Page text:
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## Re: Recursive Binary Chop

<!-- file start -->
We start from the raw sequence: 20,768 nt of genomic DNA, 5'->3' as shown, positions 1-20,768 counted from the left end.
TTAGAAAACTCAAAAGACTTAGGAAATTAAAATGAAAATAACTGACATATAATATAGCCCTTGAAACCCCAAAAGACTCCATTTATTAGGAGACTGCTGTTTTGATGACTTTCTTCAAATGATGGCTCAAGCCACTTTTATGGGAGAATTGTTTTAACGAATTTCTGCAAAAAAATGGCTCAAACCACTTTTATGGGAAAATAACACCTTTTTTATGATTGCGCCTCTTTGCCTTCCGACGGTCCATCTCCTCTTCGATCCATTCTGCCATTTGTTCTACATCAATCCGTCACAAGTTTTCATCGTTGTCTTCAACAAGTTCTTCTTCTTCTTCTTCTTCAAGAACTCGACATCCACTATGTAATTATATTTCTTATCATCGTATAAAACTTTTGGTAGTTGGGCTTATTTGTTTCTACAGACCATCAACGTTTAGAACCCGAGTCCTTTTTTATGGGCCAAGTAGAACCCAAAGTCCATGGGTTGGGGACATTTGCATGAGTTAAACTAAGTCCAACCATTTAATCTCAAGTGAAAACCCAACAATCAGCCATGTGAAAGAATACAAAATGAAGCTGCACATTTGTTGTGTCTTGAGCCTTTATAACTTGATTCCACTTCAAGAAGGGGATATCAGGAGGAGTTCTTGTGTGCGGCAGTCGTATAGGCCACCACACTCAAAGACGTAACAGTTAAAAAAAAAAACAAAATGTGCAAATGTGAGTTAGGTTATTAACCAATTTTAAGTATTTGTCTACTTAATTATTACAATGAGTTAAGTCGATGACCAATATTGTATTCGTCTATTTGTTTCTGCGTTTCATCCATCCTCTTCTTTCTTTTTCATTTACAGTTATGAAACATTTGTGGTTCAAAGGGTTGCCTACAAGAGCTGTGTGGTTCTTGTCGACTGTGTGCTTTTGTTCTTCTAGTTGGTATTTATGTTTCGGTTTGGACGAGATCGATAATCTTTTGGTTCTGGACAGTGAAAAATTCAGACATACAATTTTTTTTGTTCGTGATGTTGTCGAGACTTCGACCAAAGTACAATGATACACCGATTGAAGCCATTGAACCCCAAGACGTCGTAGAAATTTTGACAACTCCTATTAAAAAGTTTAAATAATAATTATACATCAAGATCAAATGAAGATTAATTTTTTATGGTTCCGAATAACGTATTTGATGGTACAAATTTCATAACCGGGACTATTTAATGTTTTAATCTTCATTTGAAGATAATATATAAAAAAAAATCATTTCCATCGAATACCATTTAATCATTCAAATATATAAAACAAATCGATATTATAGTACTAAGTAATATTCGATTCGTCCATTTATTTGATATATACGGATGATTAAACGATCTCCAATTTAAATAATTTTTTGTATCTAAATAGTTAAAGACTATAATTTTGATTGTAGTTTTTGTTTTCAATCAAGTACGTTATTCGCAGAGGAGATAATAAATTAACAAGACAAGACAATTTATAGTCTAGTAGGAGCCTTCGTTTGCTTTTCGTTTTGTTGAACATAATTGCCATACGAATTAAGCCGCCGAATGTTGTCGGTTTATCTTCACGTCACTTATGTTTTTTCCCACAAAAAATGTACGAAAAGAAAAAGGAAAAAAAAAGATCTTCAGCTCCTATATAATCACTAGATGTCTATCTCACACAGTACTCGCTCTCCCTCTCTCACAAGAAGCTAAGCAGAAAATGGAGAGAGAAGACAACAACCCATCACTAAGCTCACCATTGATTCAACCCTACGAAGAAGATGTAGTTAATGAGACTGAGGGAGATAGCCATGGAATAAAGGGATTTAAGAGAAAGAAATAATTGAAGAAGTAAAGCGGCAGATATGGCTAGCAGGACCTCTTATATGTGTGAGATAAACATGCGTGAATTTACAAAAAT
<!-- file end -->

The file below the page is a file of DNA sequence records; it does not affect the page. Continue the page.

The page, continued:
On Tue, May 18, 2021 at 10:09 AM adrianv <[hidden email]> wrote:Note that this isn't really Newton's method, which requires use of the actual derivative, or even a standard approximate Newton's method, where the derivative would be approximated numerically, e.g. by (f(x+h)-f(x-h))/2h.  Anybody planning to use it should be aware that the solution can be any real number and is by no means guaranteed to lie in the interval [LowArg,HighArg].  Is there a convergence proof for this algorithm?  Can you prove that the interval shrinks?  I have this feeling that it might be possible to construct some kind of infinite loop case where it fails to converge because the derivative approximation is so horrible.   It will blow up with an error if the value of the function is equal at both endpoints, and it seems likely to misbehave if the function values are almost equal at the endpoints.   Given these various issues, one might ask, why not just use a regular approximate Newton's method, which will be better behaved, and easier to understand, and wouldn't require the mysterious use of two parameters (the high and low values) to kick off the iteration.    If you invoke this with the "high" and "low" values different by only a small amount like 1e-5 then I think might get an actual approximate Newton method.  (I'm haven't tried to prove that the interval doesn't grow, which would be necessary to ensure that the derivative approximation stays good.) Colin49 wrote Accuracy isn't req'd but I forgot to remove it from the recursive call of InvFF. It still worked and I missed the warning message. Sorry, it was very late here. There is now no accuracy setting and it still does less iterations than the Binary Chop.  Put and echo(MidArg) after the let() to watch it in action. function InvFF(Value,LowArg,HighArg) = let(MidArg=LowArg + (Value-FF(LowArg))*(HighArg-LowArg)/(FF(HighArg)-FF(LowArg))) MidArg==LowArg || MidArg==HighArg     ?   MidArg     :   InvFF(Value,HighArg,MidArg); On Tue, May 18, 2021 at 3:06 AM LenStruttmann <[hidden email]> wrote: > Ummmm... "...even simpler.." is broke. > > What happened to Accuracy parameter? > ------------------------------ > Sent from the OpenSCAD mailing list archive > at Nabble.com. > _______________________________________________ > OpenSCAD mailing list > To unsubscribe send an email to [hidden email]> _______________________________________________ OpenSCAD mailing list To unsubscribe send an email to [hidden email] Sent from the OpenSCAD mailing list archive at Nabble.com._______________________________________________ OpenSCAD mailing list To unsubscribe send an email to [hidden email] _______________________________________________ OpenSCAD mailing list To unsubscribe send an email to [hidden email]